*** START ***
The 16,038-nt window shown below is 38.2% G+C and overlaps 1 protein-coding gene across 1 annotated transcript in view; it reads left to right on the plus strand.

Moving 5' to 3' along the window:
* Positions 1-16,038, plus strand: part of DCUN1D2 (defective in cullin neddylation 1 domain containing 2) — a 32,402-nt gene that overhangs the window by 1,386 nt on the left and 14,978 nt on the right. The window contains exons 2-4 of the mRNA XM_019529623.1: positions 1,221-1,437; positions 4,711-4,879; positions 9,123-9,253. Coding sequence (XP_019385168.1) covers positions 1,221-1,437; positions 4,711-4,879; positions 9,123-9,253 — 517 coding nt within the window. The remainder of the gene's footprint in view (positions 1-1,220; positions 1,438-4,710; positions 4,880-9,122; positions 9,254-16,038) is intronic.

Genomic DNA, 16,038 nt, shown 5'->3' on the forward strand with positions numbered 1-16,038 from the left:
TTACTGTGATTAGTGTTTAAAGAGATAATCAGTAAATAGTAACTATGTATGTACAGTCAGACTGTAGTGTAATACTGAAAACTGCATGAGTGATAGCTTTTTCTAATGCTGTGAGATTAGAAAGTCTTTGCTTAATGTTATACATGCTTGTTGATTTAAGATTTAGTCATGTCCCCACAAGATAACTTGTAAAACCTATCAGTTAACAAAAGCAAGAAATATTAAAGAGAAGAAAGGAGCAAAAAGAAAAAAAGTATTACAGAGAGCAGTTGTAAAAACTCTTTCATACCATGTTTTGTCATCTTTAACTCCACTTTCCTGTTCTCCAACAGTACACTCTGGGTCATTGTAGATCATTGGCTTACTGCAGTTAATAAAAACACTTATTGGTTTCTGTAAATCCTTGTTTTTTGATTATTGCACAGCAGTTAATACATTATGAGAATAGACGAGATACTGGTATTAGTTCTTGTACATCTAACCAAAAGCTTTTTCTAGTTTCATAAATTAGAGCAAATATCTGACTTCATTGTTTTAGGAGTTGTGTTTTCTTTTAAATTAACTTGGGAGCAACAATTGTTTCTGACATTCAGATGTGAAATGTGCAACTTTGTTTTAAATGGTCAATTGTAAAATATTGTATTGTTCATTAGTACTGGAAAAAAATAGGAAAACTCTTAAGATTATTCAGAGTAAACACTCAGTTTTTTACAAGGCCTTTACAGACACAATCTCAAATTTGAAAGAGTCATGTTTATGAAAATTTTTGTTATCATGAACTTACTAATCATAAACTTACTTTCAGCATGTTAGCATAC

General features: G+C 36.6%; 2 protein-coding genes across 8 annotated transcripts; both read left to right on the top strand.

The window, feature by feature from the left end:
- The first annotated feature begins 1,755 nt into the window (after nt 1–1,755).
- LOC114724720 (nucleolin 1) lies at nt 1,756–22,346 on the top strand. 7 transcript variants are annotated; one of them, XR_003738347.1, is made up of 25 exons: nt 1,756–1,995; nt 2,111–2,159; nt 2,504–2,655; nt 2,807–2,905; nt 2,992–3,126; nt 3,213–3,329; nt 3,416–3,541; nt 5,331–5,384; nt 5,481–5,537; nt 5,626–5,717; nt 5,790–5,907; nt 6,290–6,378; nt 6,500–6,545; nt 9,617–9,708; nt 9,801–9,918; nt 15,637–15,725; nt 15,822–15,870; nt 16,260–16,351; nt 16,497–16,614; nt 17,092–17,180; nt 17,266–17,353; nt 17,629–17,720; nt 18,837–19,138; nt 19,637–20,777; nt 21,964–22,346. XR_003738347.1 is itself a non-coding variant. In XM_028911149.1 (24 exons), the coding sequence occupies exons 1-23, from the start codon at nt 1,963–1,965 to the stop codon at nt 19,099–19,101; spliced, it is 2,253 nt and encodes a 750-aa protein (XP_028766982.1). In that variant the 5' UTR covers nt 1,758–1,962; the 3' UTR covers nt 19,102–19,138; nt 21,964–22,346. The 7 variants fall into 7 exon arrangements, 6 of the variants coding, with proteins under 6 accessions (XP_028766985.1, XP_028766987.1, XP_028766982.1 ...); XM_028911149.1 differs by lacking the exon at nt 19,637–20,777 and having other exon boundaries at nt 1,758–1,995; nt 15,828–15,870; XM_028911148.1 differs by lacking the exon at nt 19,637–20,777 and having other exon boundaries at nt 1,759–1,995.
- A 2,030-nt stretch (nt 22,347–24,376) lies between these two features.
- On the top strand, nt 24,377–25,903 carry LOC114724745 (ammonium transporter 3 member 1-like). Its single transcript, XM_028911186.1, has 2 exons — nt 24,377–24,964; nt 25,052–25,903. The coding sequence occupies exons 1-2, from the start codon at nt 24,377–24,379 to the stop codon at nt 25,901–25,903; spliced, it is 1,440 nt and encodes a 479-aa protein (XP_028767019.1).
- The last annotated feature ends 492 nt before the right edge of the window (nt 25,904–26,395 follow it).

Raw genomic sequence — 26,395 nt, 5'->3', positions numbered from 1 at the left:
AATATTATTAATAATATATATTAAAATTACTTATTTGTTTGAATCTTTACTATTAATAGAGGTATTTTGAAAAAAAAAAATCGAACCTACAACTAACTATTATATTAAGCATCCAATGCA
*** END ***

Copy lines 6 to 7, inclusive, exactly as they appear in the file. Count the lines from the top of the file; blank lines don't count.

General features: G+C 36.6%; 2 protein-coding genes across 8 annotated transcripts; both read left to right on the top strand.

The window, feature by feature from the left end: